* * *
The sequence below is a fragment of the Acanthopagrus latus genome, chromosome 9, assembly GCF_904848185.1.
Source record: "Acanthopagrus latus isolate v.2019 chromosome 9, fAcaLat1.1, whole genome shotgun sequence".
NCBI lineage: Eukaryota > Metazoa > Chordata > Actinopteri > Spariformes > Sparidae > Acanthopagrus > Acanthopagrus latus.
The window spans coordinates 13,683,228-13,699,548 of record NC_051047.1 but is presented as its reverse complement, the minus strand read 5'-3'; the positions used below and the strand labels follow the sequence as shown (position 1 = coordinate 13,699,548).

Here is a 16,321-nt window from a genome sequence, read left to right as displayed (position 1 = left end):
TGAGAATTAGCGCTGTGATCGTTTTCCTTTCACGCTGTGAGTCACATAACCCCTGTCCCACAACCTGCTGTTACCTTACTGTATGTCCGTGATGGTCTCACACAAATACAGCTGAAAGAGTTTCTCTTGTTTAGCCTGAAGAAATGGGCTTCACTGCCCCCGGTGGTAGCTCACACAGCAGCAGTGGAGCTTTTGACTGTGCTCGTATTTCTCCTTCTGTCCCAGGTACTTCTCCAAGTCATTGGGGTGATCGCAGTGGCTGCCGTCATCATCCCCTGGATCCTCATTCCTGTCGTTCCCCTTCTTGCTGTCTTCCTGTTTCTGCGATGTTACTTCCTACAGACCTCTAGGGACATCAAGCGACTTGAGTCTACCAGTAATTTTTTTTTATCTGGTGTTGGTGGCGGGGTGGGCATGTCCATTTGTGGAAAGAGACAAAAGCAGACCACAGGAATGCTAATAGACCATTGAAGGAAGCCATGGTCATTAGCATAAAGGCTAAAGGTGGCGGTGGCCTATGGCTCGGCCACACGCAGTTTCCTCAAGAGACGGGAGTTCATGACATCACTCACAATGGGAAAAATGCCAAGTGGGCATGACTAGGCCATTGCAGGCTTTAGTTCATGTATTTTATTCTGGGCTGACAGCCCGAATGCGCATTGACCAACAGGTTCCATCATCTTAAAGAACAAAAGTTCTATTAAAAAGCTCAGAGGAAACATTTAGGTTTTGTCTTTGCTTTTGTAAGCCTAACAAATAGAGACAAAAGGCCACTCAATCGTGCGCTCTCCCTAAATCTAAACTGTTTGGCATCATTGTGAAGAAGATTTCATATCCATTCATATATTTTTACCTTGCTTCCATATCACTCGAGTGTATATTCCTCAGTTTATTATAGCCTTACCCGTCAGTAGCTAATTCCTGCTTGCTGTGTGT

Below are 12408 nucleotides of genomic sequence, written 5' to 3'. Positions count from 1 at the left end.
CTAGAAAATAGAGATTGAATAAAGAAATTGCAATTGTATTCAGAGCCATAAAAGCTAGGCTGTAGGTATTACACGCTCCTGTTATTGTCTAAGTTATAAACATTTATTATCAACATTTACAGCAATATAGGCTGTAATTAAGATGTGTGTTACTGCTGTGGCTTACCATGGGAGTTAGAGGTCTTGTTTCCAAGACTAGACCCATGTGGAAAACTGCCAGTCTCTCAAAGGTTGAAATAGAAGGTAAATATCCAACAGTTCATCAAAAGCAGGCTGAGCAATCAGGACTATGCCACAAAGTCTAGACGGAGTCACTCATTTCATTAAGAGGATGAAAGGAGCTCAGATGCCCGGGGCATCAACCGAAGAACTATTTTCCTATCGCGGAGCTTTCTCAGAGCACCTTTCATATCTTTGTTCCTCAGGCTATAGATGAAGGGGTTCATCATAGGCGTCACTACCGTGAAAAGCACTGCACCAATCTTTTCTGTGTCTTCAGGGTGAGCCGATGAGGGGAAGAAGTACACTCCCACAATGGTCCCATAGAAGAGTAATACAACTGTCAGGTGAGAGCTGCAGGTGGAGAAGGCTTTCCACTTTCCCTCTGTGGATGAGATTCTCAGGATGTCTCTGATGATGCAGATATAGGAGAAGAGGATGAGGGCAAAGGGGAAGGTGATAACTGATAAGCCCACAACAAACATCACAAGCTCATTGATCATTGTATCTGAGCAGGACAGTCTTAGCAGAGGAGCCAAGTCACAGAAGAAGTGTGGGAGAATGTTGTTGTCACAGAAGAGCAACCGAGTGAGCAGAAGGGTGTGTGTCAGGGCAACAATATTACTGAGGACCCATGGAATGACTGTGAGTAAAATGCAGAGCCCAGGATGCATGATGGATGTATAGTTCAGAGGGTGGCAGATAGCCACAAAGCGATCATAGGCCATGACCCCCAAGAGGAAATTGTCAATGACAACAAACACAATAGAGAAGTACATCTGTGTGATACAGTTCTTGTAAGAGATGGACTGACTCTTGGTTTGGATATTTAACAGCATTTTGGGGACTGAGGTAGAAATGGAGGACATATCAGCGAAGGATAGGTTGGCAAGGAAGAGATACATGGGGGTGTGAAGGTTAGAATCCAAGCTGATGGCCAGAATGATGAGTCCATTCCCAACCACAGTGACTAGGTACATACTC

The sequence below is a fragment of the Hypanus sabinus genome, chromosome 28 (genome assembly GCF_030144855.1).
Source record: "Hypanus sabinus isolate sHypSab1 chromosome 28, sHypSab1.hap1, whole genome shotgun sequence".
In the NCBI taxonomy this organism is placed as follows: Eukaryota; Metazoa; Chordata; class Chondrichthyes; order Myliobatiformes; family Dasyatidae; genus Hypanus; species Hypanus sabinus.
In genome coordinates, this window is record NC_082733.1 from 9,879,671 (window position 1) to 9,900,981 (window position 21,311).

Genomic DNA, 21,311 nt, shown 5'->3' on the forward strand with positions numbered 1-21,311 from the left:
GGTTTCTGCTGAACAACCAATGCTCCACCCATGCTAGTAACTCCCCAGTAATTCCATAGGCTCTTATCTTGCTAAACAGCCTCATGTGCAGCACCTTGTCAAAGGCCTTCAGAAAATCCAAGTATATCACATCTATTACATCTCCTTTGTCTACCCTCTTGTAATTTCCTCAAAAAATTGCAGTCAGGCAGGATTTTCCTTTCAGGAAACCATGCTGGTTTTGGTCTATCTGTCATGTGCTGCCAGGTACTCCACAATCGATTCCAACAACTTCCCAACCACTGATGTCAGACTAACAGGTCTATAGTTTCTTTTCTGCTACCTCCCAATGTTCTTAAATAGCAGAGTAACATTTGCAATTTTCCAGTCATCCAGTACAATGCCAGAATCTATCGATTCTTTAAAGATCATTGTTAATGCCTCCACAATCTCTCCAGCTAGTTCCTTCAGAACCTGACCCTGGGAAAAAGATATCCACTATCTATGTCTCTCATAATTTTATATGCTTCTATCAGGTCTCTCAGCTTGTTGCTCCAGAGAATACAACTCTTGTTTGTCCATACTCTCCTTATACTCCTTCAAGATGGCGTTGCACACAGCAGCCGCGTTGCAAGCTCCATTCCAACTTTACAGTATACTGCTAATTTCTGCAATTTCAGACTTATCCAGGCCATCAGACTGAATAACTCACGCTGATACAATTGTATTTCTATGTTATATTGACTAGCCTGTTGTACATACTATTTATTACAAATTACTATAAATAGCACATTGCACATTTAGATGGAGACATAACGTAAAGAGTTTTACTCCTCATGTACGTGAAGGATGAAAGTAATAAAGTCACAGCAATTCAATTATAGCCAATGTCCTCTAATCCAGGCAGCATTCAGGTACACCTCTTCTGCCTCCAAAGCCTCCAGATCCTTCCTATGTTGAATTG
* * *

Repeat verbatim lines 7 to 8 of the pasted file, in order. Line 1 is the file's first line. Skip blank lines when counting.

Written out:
Below are 12408 nucleotides of genomic sequence, written 5' to 3'. Positions count from 1 at the left end.
CTAGAAAATAGAGATTGAATAAAGAAATTGCAATTGTATTCAGAGCCATAAAAGCTAGGCTGTAGGTATTACACGCTCCTGTTATTGTCTAAGTTATAAACATTTATTATCAACATTTACAGCAATATAGGCTGTAATTAAGATGTGTGTTACTGCTGTGGCTTACCATGGGAGTTAGAGGTCTTGTTTCCAAGACTAGACCCATGTGGAAAACTGCCAGTCTCTCAAAGGTTGAAATAGAAGGTAAATATCCAACAGTTCATCAAAAGCAGGCTGAGCAATCAGGACTATGCCACAAAGTCTAGACGGAGTCACTCATTTCATTAAGAGGATGAAAGGAGCTCAGATGCCCGGGGCATCAACCGAAGAACTATTTTCCTATCGCGGAGCTTTCTCAGAGCACCTTTCATATCTTTGTTCCTCAGGCTATAGATGAAGGGGTTCATCATAGGCGTCACTACCGTGAAAAGCACTGCACCAATCTTTTCTGTGTCTTCAGGGTGAGCCGATGAGGGGAAGAAGTACACTCCCACAATGGTCCCATAGAAGAGTAATACAACTGTCAGGTGAGAGCTGCAGGTGGAGAAGGCTTTCCACTTTCCCTCTGTGGATGAGATTCTCAGGATGTCTCTGATGATGCAGATATAGGAGAAGAGGATGAGGGCAAAGGGGAAGGTGATAACTGATAAGCCCACAACAAACATCACAAGCTCATTGATCATTGTATCTGAGCAGGACAGTCTTAGCAGAGGAGCCAAGTCACAGAAGAAGTGTGGGAGAATGTTGTTGTCACAGAAGAGCAACCGAGTGAGCAGAAGGGTGTGTGTCAGGGCAACAATATTACTGAGGACCCATGGAATGACTGTGAGTAAAATGCAGAGCCCAGGATGCATGATGGATGTATAGTTCAGAGGGTGGCAGATAGCCACAAAGCGATCATAGGCCATGACCCCCAAGAGGAAATTGTCAATGACAACAAACACAATAGAGAAGTACATCTGTGTGATACAGTTCTTGTAAGAGATGGACTGACTCTTGGTTTGGATATTTAACAGCATTTTGGGGACTGAGGTAGAAATGGAGGACATATCAGCGAAGGATAGGTTGGCAAGGAAGAGATACATGGGGGTGTGAAGGTTAGAATCCAAGCTGATGGCCAGAATGATGAGTCCATTCCCAACCACAGTGACTAGGTACATACTC